The PAM327 offers the following functions: hours, minutes, small seconds, date. Chronograph with three counters, tachymeter scale. The size of the case is 44mm and it has a 2.5mm thick crystal made of corundum with anti-reflective coating. The watch is water resistant up to 100 meters.



There's a post titled Panerai Luminor Chrono Daylight - photo essay in the archive section on paneristi.com that shows all my photos of the 237 at a large size. The post also includes pictures of the earlier Panerai 236 Daylight chrono.

You can view all the pics I took during this shoot on www.paneristipix.com.

All photos by © M.Wilmsen 2009

Monday, April 20, 2009

Straps

An overview of entries on this blog about wristwatch straps and strap makers

Alligator strap by Korean strap maker Yunjin Roh
Special Edition wristwatch case by Zeugma straps
Ten more new straps from Simona di Stefano (Mosaic, Gamekeeper, Gator, True Grit, Polar Expedition)
Vissuto straps by Maikel Lau
Ammo straps for a PAM360 by Septimus straps
Simona di Stefano Saddle straps and Nile crocodile straps
K99 strap by Kostas Veni
Vintager Straps by Micah Dirksen
Straps by Julien Landa - Part I
New Kaktus Straps contemporary line
Gunny straps
French military strap by David Lane Design
French ammo strap by Septimus straps
Swiss ammo strap by Septimus Straps
Brushed bridle strap by David Lane Design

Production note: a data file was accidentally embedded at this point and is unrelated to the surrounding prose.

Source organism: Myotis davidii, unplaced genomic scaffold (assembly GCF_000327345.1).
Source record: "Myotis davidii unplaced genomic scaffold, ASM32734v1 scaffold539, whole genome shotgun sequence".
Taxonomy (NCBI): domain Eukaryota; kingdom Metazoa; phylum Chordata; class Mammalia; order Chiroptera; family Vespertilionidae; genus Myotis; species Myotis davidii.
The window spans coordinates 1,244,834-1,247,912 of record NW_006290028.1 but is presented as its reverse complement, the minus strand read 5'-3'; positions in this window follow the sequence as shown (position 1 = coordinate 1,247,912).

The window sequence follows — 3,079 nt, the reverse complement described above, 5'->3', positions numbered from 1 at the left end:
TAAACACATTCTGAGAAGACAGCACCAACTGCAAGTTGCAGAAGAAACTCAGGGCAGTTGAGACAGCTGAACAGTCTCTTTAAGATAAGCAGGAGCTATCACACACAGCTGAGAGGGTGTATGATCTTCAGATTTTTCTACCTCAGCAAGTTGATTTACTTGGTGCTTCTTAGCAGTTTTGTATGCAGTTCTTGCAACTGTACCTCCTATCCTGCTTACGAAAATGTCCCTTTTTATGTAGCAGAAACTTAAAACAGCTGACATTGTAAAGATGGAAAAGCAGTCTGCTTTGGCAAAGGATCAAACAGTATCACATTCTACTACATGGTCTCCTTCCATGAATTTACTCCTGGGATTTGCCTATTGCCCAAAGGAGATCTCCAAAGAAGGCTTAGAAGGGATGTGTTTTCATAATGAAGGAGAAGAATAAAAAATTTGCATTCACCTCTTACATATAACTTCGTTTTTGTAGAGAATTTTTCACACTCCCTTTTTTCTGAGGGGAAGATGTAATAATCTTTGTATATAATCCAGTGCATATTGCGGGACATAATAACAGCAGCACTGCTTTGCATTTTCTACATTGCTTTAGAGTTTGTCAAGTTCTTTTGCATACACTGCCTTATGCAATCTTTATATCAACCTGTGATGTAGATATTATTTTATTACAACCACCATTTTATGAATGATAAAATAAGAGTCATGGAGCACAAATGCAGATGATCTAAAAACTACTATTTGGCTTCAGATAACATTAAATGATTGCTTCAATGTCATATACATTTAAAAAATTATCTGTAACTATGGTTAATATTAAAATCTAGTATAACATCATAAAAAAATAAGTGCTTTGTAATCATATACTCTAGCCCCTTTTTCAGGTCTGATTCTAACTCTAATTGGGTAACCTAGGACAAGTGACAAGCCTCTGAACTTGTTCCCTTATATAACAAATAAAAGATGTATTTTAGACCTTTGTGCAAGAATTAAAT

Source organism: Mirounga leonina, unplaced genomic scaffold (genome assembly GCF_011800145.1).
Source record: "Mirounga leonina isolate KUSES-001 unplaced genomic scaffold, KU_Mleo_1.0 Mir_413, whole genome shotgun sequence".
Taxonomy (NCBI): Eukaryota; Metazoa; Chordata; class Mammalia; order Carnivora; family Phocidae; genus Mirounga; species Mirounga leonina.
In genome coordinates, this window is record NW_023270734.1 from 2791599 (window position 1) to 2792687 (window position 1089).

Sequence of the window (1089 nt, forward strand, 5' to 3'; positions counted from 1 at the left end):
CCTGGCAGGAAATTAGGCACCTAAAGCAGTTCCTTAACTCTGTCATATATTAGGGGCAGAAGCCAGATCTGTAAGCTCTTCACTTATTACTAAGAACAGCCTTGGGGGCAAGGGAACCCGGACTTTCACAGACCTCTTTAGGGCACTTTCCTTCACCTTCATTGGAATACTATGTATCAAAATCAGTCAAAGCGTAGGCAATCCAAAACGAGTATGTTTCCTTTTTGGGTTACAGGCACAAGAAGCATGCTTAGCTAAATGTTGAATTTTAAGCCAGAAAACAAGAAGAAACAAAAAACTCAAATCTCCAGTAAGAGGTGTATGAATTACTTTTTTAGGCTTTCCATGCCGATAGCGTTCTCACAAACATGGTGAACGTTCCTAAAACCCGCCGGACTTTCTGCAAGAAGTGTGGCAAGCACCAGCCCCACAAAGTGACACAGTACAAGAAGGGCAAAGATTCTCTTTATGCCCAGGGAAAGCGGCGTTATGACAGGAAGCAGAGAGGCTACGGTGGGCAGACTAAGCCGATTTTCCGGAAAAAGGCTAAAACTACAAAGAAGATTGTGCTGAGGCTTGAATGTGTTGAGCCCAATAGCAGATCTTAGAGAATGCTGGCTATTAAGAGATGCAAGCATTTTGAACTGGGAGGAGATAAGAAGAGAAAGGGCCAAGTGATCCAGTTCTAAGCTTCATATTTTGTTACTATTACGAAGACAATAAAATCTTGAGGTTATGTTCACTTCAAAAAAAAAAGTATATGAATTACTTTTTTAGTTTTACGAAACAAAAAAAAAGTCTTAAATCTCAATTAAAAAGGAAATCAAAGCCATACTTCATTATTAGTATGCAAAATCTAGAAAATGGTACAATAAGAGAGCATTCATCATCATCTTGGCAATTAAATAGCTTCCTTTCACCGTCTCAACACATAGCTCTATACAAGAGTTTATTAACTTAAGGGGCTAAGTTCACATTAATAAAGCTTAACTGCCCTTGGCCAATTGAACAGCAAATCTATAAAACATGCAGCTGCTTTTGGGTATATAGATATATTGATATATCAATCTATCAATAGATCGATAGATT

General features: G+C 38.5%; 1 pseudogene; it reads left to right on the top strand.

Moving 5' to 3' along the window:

Yugoslavian ammo strap by David Lane Design
Lau & Van Leijden dark brown alligator strap
The coolest way to store your straps
Lau & Van Leijden Sienna strap
Straps by Jason & Sharon
Swedish Gustav ammo by Kevin Rogers (PAM127)
Atelier du Bracelet Parisien (ABP) special tannings alligator
Panerai OEM Cashmere strap
The StrapSmith - straps for Panerai by Rob Montana
New vintage crocodile straps by Simona di Stefano
Nineteen strap combos for a Panerai 243
Twenty strap combos for a Panerai 233
Simona di Stefano crocodile straps for Panerai - Vintage green Fiddy strap
Kevin / BigB ammo strap in this entry about composition
New Cujo strap by Geneva based Kaktus Straps
Gallery photos for the to be announced strapworks website
Justin Chen Fiddy strap
Six different straps for a PAM127

Watches

An overview of entries on this blog about (mostly) Panerai wristwatches



PAM389PAM389 Luminor Submersible Amagnetic

PAM00439PAM439 Radiomir 42mm Oro Rosso

PAM00425PAM425 Radiomir SLC 47mm

PAM00384PAM384 Radiomir 8 Days Ceramic

PAM00194PAM194 Luminor Submersible 2500m 47mm

PAM00386PAM386 Luminor Composite Marina 1950 3 Days Automatic 44mm

PAM00356PAM356 Luminor Chrono Daylight 44mm

PAM00371PAM371 Luminor submersible 1950 Regatta

PAM00376PAM376 Radiomir 3 Days Oro Bianco

PAM00380PAM380 Radiomir Black Seal Logo 45mm

PAM00375PAM375 Luminor Composite 1950

PAM00372PAM372 Luminor 1950 in detail
PAM00373PAM373 Radiomir Platino 47mm

PAM00322PAM322 Radiomir Titanium brown dial (Minerva)